His take matches those generally held by other economists. In a recent poll conducted by Blue Chip Financial Forecasts, 88.6 percent of economists expected the Fed to complete the second quantitative easing, but only 14.9 percent thought it would go further.
The controversial decision has led to criticism from politicians, primarily Republicans, who worry the move could lead to high inflation. Mishkin did not agree with that concern.
"Is there any inflation problem? I don't see it," he said.
Mishkin was a member of the Federal Reserve Board from 2006 to 2008, and is currently an economist and professor at the Columbia Business School.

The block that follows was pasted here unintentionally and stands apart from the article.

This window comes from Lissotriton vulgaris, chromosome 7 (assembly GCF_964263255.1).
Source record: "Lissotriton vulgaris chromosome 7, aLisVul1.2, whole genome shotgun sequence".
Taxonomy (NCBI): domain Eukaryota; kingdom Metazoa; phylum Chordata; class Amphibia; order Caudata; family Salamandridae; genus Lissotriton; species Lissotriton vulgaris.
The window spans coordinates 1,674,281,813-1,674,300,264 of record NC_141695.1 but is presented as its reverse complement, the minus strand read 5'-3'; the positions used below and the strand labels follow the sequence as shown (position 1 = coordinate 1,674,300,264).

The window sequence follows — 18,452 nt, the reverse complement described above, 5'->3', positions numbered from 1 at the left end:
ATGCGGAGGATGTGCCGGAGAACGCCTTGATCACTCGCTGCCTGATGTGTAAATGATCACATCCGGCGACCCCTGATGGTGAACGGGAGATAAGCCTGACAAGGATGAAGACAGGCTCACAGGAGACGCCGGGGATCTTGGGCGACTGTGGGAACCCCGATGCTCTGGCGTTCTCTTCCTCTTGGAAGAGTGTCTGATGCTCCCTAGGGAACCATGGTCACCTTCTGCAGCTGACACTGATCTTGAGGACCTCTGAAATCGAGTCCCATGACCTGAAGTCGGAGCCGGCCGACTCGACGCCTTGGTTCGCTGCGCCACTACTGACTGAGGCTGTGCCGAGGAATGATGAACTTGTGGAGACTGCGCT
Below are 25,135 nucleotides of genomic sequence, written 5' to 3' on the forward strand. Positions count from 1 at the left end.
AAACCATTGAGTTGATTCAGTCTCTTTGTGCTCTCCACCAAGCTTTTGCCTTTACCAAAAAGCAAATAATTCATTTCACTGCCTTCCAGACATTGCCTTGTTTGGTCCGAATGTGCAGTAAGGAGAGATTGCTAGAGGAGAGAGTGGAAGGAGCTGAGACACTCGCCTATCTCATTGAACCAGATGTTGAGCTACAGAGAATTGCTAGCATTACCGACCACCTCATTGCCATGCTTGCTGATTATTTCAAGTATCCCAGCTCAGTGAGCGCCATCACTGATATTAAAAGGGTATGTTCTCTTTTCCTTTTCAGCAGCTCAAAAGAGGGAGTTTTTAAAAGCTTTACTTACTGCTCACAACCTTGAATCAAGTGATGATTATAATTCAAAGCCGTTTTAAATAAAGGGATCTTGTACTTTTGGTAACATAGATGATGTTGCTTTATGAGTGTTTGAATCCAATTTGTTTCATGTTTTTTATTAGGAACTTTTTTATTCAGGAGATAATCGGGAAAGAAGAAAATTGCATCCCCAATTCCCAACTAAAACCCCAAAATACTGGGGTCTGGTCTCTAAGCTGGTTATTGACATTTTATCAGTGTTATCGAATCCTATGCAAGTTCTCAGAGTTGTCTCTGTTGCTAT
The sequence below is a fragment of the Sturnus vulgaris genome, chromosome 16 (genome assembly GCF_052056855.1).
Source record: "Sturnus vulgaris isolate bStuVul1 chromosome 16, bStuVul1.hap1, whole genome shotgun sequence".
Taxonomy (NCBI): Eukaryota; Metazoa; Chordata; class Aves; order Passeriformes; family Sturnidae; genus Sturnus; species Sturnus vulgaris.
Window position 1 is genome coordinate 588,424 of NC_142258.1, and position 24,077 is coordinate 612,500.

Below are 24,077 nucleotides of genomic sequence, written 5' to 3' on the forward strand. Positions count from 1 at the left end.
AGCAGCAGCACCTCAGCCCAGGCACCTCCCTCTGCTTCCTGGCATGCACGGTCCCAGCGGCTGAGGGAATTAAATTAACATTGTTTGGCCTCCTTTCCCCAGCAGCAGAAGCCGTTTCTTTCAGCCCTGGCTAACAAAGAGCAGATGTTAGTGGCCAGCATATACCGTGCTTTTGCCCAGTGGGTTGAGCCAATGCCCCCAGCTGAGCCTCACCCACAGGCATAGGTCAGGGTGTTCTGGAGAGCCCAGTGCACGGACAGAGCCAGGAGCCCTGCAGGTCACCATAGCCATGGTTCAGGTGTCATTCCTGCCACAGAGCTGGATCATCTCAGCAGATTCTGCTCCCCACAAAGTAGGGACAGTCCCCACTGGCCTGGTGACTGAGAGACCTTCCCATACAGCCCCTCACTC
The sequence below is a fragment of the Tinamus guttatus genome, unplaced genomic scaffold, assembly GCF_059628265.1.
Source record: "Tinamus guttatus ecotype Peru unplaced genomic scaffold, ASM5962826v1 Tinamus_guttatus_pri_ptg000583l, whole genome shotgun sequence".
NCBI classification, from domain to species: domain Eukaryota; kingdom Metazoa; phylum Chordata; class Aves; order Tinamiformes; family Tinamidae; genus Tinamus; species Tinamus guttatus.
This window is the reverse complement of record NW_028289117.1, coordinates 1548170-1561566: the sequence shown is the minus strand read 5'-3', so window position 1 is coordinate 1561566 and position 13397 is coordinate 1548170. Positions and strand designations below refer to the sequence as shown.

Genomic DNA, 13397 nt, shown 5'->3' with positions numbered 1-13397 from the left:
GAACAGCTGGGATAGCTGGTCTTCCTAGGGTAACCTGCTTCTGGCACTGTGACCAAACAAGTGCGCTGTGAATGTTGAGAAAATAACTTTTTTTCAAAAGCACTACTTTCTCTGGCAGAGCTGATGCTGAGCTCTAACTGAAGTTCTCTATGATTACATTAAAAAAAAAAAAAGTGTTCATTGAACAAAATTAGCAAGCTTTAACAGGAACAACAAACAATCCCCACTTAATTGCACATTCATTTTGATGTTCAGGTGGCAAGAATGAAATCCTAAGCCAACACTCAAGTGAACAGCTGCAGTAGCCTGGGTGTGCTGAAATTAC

However, a "huge problem" for the Fed has been how it has dealt with that criticism, and sold its move to the public and politicians, he said.
"They have no long run strategy in place to describe how they're using quantitative easing," he said. "So far, they haven't done what they need to do."
The Fed seems to be aware of its public relations problem. Minutes from recent meetings indicate the Fed has discussed changes in its communication strategy, including having Chairman Ben Bernanke give regular press briefings explaining recent decisions by the central bank.